Conversely, if the local shares percentage is relatively low, then the employment and earnings and other impacts would be also relatively low. So you can imagine, for instance, for a state like Michigan, for instance, that has a lot of manufacturing. It would have a much larger local share for EV manufacturing because they have– there's a lot of component manufacturing of businesses there as well.
And so the number of jobs for, let's say, 100 pickup trucks that are EVs manufactured in Michigan will generate more jobs in Michigan than going to the complete opposite end of the spectrum, 100 EVs manufactured in Alaska because there aren't many component manufacturers in Alaska. The local share there will be very low. And so it'll be a much smaller number of jobs reflected.
Patricia asks, What is the definition of local share? It's also a good question. The summary answer is that local share is sort of the percentage of economic activity that happens within the geographic area of interest contrasted to the overall share or the overall amount of economic activity that is both in region and out of region. I don't know if that really answers– does that answer the question, Patricia? Oh, so I have no idea how to share my screen. I can't find the button. I'm sorry.
AISHWARYA KRISHNAMOORTHY: It should be at the bottom you of your Zoom.
AISHWARYA KRISHNAMOORTHY: Platform, there's a green share screen button.
YUE KE: Great, thank you. So this is sort of the landing page again. I'm just going to stay with USA National and stay with the manufacturing utilization. You can choose the BEV types like I said. And so let's just go with passenger cars and well, Americans really like SUVs, so let's go with passenger cars and SUVs. And we can put in the number of vehicles manufactured annually. So for ease, I'm just going to put in 100 across the board.
So these are the default data that we've kind of painstakingly tracked down. We've organized them in a way that it's hopefully somewhat intuitive. The first three rows are parts that are unique to BEVs. These include the eMotor drive and transmission, the battery cell and pack, as well as any sort of power electronics.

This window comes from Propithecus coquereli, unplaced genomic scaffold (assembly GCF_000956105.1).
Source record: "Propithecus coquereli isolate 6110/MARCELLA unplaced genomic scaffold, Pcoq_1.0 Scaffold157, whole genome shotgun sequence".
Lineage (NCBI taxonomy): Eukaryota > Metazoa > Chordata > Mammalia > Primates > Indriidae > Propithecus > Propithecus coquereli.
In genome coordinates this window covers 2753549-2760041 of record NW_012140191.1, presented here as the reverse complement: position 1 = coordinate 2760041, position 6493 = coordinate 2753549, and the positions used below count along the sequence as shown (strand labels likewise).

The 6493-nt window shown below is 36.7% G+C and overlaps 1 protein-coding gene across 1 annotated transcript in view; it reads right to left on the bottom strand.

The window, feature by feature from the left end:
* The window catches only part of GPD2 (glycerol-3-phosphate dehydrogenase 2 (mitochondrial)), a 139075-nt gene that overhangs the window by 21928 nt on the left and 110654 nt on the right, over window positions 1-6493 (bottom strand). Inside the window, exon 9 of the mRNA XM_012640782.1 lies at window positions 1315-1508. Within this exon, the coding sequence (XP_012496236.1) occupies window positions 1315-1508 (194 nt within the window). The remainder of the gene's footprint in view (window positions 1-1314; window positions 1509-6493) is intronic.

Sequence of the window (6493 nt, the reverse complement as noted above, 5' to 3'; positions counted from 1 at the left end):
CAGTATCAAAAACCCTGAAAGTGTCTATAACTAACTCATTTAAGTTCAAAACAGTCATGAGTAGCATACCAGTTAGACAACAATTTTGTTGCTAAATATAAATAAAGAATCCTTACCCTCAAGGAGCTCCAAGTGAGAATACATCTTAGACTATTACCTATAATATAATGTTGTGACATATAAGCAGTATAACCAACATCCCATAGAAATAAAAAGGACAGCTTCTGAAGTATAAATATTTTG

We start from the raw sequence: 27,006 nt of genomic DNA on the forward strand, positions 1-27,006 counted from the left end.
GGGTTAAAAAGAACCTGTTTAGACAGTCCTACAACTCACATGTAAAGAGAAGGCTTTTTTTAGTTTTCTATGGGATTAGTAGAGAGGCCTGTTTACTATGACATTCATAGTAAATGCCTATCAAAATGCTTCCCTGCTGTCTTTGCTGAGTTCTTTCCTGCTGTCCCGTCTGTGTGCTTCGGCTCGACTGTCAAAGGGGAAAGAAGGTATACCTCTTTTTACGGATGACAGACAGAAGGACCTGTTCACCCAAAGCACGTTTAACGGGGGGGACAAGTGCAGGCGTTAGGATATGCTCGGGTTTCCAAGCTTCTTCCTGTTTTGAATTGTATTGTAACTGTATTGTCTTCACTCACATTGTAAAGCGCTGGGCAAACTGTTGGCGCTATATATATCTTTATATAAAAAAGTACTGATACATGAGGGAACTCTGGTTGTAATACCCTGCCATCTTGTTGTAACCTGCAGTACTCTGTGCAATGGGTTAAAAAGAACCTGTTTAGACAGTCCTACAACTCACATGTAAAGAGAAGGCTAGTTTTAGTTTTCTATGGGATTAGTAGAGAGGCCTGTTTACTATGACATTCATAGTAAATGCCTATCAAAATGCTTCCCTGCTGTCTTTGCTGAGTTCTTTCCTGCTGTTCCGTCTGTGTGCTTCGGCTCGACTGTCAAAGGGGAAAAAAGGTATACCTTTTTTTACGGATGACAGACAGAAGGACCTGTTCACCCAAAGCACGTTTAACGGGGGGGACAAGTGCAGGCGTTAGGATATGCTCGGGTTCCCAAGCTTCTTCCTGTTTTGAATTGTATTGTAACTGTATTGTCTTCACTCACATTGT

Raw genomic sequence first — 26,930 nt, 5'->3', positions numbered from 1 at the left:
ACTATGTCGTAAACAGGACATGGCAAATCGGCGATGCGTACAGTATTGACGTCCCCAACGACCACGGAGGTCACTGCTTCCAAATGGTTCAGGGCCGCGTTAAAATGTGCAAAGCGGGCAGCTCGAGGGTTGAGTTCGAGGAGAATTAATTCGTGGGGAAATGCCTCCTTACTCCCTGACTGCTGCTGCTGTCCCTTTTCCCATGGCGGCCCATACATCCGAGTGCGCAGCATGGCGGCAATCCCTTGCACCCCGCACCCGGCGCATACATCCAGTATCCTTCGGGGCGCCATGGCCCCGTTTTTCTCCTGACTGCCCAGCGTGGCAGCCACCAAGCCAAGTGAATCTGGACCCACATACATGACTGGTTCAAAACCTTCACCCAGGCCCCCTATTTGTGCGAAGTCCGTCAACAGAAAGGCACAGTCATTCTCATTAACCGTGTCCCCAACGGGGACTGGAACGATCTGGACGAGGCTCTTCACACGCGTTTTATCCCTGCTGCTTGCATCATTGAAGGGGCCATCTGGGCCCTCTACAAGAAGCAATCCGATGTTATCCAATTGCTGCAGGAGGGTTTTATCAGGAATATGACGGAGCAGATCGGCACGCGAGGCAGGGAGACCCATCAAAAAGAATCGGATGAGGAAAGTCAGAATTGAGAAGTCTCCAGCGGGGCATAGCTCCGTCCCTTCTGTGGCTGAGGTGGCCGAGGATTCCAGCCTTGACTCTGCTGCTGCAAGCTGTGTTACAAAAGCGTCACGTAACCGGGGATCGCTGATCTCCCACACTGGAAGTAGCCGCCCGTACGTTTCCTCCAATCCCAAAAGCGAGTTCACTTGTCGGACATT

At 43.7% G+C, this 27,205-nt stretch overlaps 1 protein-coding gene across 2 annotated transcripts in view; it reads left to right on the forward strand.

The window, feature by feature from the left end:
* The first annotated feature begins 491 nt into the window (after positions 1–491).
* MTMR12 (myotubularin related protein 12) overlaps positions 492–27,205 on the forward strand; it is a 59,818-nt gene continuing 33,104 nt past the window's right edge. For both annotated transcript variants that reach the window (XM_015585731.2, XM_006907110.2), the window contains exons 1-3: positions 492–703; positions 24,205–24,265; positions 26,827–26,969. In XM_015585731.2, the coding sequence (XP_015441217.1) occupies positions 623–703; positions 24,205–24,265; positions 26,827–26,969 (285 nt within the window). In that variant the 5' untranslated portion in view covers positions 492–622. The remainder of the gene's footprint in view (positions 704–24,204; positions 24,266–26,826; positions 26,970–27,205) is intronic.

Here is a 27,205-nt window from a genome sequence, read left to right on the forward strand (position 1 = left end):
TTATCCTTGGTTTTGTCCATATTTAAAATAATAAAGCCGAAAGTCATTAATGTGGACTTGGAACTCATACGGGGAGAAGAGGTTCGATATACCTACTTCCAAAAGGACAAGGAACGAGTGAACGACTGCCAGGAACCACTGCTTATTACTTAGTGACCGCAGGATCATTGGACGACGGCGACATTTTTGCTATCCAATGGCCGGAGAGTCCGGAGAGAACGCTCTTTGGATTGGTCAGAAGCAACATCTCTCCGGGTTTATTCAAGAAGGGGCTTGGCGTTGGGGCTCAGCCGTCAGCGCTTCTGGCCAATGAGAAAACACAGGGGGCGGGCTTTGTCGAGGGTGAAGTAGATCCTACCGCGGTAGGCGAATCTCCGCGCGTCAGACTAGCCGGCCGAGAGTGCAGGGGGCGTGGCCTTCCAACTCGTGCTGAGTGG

And then the next set of rows are the other vehicle parts that are going to be common to internal combustion engines but also exist in battery electric vehicles. So this includes like wheels and tires, climate control, chassis, sort of the other parts of the vehicle that has to exist in order to have a vehicle but isn't unique to BEVs. So we've included this intentionally so that we can capture the full range of economic impacts. So it's not just battery and eMotor manufacturing, it's the entire vehicle.
And then the second set of tables within this step of the tool looks at the quantity of components. So for instance, with the passenger car that only has two wheel drive, we assume there's only going to be D1 eMotor, there's going to be four wheels and four tires, of course. And then there's passenger restraints refers to the number of seats. Our default assumption is that there's going to be five seats.
But you can see that the eMotor drive transmission numbers change for all wheel drive vehicles. This just reflects that there's an additional set of motors for the back wheels and the front wheels for those vehicles. And this has some effect on the number of jobs that would be required to support these types of vehicles being manufactured. So on the single vehicle level it's a somewhat trivial difference. But once we start thinking of like 100 or hundreds of thousands of vehicles being manufactured, suddenly the extra eMotor is something that we need to be able to take account of when we think about economic impacts.
And then we have sort of the shipping components. Or sorry, the shipping expenditures of the components because not all of these components are made at once one site. Frequently, there's sort of interstate trade going on. We capture that activity as well within our model. So we have that holistic of point of view.
And then the fourth step of this tool gets into that local share question that Marianne and Patricia had asked earlier. So this is the component share of the end region manufacturing across the various automaker brands. So the minimum amount of a local share is going to be 0%. There's no such thing as a negative local share. And then the maximum would be 100%. 100% indicates that all of the manufacturing occurs in that state, that state has or that region, rather.
And so in terms of states, it doesn't make a whole lot of sense because there's not a single state that's going to have 100% of let's say all battery cell production within the US. But if you're looking at– if your geographic unit is a country, then it could very well be that all of the vehicles that you're kind of modeling are made of components that are made in the US for various reasons. And so you can put in 100% there for the local share.
So this is just a fraction kind of representation of the economic activity that occurs in the geographic region of interest be it state, local, regional, or national. And so our defaults we've set the defaults to be 100% for national analysis. But if you have more specific data for your region or your scenario that you're looking at, then feel free to replace the 100% with some other number.